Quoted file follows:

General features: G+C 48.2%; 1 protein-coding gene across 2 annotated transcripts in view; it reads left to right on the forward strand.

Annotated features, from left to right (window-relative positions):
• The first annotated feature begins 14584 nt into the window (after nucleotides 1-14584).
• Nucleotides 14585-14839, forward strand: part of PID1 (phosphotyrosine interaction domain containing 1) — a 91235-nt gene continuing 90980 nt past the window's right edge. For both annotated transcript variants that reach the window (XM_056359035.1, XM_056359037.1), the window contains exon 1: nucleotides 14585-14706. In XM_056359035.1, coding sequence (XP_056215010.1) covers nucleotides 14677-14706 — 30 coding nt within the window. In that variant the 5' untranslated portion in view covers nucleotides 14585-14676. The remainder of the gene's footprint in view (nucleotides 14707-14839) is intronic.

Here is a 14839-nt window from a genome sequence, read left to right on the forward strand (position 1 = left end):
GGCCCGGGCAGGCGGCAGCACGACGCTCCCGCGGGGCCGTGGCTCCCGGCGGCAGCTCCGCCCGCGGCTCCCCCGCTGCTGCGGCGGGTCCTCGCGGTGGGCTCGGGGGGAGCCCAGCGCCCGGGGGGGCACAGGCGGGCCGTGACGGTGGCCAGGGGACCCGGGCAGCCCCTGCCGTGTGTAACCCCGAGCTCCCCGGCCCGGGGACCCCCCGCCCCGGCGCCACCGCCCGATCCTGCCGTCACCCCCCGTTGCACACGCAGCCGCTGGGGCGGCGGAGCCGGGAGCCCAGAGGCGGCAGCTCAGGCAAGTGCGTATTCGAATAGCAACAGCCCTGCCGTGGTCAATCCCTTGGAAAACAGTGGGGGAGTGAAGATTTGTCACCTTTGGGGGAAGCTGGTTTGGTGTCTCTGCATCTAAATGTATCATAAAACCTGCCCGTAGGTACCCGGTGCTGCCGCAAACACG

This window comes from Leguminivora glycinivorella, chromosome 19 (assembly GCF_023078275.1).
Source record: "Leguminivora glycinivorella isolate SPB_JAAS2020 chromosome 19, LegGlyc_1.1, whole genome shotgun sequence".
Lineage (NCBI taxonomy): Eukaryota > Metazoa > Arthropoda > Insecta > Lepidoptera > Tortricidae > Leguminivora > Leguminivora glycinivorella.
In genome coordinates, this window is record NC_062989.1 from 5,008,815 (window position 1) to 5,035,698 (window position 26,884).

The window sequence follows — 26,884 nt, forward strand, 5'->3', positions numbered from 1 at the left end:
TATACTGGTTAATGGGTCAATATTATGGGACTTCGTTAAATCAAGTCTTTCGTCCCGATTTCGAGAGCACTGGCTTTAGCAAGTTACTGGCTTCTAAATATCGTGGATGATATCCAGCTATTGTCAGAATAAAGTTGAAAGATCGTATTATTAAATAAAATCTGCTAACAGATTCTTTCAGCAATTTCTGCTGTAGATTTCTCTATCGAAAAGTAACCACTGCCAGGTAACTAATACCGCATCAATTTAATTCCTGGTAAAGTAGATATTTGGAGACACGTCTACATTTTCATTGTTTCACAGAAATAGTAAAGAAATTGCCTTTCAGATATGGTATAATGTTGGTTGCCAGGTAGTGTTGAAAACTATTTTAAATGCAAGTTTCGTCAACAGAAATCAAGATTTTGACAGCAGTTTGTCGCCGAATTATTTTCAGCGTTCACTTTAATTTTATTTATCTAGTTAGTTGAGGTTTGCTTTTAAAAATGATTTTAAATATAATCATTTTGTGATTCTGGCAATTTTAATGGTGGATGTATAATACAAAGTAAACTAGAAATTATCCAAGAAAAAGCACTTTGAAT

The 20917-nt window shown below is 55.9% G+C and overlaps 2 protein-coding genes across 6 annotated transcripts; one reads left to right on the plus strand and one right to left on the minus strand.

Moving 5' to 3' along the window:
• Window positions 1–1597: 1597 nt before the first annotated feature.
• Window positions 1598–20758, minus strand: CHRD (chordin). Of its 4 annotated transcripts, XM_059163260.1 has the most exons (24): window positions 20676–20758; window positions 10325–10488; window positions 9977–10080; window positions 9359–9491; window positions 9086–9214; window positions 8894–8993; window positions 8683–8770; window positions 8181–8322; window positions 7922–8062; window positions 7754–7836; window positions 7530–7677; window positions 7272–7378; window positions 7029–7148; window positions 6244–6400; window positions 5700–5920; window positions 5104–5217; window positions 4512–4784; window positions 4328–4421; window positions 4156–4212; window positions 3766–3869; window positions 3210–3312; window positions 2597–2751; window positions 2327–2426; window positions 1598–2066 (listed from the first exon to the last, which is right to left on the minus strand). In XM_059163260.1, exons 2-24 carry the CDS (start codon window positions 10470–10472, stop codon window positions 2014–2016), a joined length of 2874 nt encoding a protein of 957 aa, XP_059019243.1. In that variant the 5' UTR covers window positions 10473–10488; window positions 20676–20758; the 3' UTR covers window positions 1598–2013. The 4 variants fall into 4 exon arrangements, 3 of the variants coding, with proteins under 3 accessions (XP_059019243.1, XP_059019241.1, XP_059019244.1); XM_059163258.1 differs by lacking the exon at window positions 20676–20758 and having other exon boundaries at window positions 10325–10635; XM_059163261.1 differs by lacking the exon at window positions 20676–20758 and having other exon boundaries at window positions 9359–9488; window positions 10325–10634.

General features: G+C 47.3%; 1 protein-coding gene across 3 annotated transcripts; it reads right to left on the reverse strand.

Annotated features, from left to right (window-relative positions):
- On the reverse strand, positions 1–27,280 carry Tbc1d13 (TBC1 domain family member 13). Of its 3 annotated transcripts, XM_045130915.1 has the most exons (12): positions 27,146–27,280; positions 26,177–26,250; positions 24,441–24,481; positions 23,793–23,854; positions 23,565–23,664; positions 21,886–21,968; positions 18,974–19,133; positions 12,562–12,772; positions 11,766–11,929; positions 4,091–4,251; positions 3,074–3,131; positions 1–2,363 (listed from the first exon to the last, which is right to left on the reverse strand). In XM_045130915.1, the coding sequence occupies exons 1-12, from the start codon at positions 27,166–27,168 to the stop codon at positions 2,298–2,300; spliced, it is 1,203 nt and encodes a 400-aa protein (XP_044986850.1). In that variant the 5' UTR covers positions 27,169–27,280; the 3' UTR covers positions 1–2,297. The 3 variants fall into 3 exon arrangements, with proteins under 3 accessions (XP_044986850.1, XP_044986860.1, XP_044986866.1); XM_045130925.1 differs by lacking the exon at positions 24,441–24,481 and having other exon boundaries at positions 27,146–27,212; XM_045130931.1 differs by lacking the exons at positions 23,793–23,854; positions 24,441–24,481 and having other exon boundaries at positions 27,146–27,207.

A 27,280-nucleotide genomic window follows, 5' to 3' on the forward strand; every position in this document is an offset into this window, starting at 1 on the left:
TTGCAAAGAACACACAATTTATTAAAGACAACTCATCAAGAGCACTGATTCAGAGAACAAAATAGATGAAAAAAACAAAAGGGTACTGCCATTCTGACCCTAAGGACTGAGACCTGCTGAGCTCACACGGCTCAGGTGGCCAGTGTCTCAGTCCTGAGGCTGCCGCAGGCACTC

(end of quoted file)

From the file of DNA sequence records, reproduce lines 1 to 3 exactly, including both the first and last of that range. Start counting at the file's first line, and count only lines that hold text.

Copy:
General features: G+C 48.2%; 1 protein-coding gene across 2 annotated transcripts in view; it reads left to right on the forward strand.

Annotated features, from left to right (window-relative positions):
• The first annotated feature begins 14584 nt into the window (after nucleotides 1-14584).